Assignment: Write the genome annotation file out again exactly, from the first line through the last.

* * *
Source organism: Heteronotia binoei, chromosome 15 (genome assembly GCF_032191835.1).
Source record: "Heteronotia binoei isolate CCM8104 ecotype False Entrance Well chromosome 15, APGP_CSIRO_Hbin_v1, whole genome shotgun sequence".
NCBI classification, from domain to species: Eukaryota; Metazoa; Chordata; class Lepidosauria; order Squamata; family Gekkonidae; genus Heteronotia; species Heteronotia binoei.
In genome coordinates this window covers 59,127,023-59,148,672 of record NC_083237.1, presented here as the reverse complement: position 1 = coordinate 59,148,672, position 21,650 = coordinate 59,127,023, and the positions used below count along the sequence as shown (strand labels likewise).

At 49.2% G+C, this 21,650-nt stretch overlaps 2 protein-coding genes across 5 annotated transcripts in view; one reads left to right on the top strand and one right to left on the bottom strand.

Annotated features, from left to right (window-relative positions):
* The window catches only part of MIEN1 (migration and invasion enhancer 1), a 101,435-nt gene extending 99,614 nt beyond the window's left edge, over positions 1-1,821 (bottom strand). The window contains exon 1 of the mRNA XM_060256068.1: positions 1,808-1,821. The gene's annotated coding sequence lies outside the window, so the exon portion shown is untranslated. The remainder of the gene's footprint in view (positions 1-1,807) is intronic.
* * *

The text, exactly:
Source organism: Heteronotia binoei, chromosome 15 (genome assembly GCF_032191835.1).
Source record: "Heteronotia binoei isolate CCM8104 ecotype False Entrance Well chromosome 15, APGP_CSIRO_Hbin_v1, whole genome shotgun sequence".
NCBI classification, from domain to species: Eukaryota; Metazoa; Chordata; class Lepidosauria; order Squamata; family Gekkonidae; genus Heteronotia; species Heteronotia binoei.
In genome coordinates this window covers 59,127,023-59,148,672 of record NC_083237.1, presented here as the reverse complement: position 1 = coordinate 59,148,672, position 21,650 = coordinate 59,127,023, and the positions used below count along the sequence as shown (strand labels likewise).

At 49.2% G+C, this 21,650-nt stretch overlaps 2 protein-coding genes across 5 annotated transcripts in view; one reads left to right on the top strand and one right to left on the bottom strand.

Annotated features, from left to right (window-relative positions):
* The window catches only part of MIEN1 (migration and invasion enhancer 1), a 101,435-nt gene extending 99,614 nt beyond the window's left edge, over positions 1-1,821 (bottom strand). The window contains exon 1 of the mRNA XM_060256068.1: positions 1,808-1,821. The gene's annotated coding sequence lies outside the window, so the exon portion shown is untranslated. The remainder of the gene's footprint in view (positions 1-1,807) is intronic.